Now, in the VBF class CMS finds 7 diphoton events in a 1-GeV bin at the invariant mass 124 GeV, where only about 2 events would be expected from non-Higgs background. By itself it would be nothing, but together with the rest of events in the diphoton and 4-lepton channels it provides another support for the existence of the Higgs boson in the mass range 124-126 GeV. All in all, the local significance of the excess near 125 GeV in the combined CMS analysis is now over 3 sigma, very similar to that of ATLAS. While many small improvements have been made, my feeling is that significance was pumped up mostly by these additional VBF events.













But there is something intriguing here. Now in both ATLAS and CMS the best fit of the Higgs rate in the H → γγ channel alone is about twice the Standard Model rate, with the standard rate being over 1 sigma away in both cases. Actually, with the present amount of data CMS would not expect to see any VBF events, as rate predicted by the Standard Model is too small (see below that in this channel their fit is almost 4 times the standard rate, although with a large error). Could it be that we're seeing a non-Standard-Model Higgs boson with an enhanced decay rate and/or enhanced VBF production cross section? Of course, it is far too early for jumping into conclusions: the errors are still large and we may easily be observing an upward fluctuation. Besides,the combination of all channels doesn't show any dramatic enhancement of the Higgs rate. In any case we're free to speculate while waiting for more data (and a word from ATLAS on the VBF events).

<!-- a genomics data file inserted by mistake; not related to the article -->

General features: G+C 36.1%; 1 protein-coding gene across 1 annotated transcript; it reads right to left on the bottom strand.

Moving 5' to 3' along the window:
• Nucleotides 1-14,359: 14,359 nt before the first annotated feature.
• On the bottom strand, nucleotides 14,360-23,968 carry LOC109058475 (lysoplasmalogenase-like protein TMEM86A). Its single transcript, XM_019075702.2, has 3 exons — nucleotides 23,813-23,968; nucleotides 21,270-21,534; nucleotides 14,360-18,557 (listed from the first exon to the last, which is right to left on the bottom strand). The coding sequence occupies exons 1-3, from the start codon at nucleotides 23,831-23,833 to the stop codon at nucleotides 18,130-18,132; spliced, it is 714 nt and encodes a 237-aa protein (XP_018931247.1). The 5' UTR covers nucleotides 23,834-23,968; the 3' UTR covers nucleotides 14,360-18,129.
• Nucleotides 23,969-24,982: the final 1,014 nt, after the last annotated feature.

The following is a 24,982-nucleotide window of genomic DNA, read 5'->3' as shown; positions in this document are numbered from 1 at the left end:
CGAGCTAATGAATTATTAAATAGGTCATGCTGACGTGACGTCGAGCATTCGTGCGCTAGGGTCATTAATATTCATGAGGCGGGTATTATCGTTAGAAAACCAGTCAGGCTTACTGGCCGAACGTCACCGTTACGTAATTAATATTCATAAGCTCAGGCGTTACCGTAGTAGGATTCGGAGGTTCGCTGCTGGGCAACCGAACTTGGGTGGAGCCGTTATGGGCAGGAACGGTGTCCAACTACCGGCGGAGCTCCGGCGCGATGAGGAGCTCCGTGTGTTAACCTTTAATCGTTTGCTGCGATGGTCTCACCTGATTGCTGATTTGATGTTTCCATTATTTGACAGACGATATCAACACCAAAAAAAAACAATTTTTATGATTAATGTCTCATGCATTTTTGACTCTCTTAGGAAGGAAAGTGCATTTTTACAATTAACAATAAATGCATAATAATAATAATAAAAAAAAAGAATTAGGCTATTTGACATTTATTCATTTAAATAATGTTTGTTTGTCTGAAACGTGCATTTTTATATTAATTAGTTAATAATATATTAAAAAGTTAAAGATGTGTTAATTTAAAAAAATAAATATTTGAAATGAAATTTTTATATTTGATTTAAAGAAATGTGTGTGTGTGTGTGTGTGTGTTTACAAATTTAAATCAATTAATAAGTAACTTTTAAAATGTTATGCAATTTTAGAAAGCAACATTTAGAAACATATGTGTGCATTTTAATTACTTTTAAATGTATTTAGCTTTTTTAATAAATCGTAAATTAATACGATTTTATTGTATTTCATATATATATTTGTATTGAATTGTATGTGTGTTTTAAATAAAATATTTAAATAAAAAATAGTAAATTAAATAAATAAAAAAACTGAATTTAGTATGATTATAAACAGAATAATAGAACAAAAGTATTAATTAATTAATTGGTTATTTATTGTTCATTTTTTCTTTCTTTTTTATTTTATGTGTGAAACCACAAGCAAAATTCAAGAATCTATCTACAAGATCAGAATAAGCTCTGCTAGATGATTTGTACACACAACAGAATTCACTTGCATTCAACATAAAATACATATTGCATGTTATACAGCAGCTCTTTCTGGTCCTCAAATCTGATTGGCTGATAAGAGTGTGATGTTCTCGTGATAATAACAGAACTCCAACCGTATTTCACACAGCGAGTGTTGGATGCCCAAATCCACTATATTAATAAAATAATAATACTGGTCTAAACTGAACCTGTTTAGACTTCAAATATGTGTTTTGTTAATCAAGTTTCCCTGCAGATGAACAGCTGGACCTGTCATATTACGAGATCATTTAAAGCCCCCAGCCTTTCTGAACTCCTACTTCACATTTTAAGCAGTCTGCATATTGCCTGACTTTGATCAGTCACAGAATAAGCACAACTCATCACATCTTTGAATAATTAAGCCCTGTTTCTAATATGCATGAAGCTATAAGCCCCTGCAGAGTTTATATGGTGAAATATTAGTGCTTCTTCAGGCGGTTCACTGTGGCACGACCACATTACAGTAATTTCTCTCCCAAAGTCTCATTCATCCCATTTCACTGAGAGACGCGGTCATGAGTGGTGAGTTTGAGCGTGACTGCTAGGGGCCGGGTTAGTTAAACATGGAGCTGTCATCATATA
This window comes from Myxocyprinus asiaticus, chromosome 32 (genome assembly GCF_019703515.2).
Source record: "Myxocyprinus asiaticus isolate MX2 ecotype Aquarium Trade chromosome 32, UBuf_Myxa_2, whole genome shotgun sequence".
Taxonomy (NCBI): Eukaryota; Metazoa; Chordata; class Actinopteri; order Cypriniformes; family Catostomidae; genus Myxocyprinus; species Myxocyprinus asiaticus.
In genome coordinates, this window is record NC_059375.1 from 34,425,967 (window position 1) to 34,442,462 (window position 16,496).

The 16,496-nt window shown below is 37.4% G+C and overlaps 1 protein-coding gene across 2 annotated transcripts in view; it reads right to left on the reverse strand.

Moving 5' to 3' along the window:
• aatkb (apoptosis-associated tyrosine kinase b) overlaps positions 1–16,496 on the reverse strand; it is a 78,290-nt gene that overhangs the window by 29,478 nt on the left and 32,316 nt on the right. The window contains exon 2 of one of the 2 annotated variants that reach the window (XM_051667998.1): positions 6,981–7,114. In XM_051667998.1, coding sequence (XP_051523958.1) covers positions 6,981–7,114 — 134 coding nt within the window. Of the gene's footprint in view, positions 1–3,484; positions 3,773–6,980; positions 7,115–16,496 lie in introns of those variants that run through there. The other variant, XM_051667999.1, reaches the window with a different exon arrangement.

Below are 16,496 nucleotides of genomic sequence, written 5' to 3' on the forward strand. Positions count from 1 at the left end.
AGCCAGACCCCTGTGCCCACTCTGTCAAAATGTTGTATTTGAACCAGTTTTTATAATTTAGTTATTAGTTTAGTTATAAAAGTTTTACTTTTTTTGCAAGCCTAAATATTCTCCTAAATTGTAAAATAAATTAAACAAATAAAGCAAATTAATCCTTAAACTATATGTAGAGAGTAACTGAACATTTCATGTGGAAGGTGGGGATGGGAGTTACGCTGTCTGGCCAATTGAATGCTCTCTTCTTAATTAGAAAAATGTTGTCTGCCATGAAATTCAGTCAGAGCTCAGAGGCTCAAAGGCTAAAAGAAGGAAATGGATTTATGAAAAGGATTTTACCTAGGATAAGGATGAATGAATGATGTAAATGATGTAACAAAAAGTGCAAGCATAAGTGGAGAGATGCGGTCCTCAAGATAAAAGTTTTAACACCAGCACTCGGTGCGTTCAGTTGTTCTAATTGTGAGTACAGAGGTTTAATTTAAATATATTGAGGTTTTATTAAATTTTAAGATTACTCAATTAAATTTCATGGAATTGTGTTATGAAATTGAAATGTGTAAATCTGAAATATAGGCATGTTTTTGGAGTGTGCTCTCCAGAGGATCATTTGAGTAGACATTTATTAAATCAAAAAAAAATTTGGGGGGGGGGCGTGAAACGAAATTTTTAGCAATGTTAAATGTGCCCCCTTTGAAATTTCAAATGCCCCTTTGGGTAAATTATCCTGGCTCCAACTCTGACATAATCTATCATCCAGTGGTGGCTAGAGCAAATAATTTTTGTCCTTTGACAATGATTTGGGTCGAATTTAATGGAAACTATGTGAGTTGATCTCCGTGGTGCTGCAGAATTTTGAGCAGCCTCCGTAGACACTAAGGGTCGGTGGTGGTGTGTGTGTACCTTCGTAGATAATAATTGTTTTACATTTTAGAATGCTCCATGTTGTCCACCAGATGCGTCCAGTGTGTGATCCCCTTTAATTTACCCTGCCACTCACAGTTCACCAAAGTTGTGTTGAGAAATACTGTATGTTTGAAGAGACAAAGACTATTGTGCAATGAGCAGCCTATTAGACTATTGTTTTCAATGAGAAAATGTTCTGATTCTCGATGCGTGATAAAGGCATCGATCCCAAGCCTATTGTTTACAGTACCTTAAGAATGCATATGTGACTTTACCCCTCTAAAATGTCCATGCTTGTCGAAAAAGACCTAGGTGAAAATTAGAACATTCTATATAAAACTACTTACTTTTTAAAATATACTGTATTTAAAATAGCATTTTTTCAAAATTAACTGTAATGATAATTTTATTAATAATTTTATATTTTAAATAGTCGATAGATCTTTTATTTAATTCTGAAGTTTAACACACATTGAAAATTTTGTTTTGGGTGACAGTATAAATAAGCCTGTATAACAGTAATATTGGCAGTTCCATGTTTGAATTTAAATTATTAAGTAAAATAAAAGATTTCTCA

See also Matt for more details and more caution.

12 comments:

Kea said...

Great update, thanks. Twice the SM rate is interesting indeed.

Beijixiong said...

In the di-jet tagged gamma-gamma spectrum, bins with zero events have no data points. The bin with 7 events, which you think is "driving" the significance, is next to a bin that has apparently has no events. If that is so, the average number of events in the 2 adjacent bins is 3.5, pretty close to the SM expectation.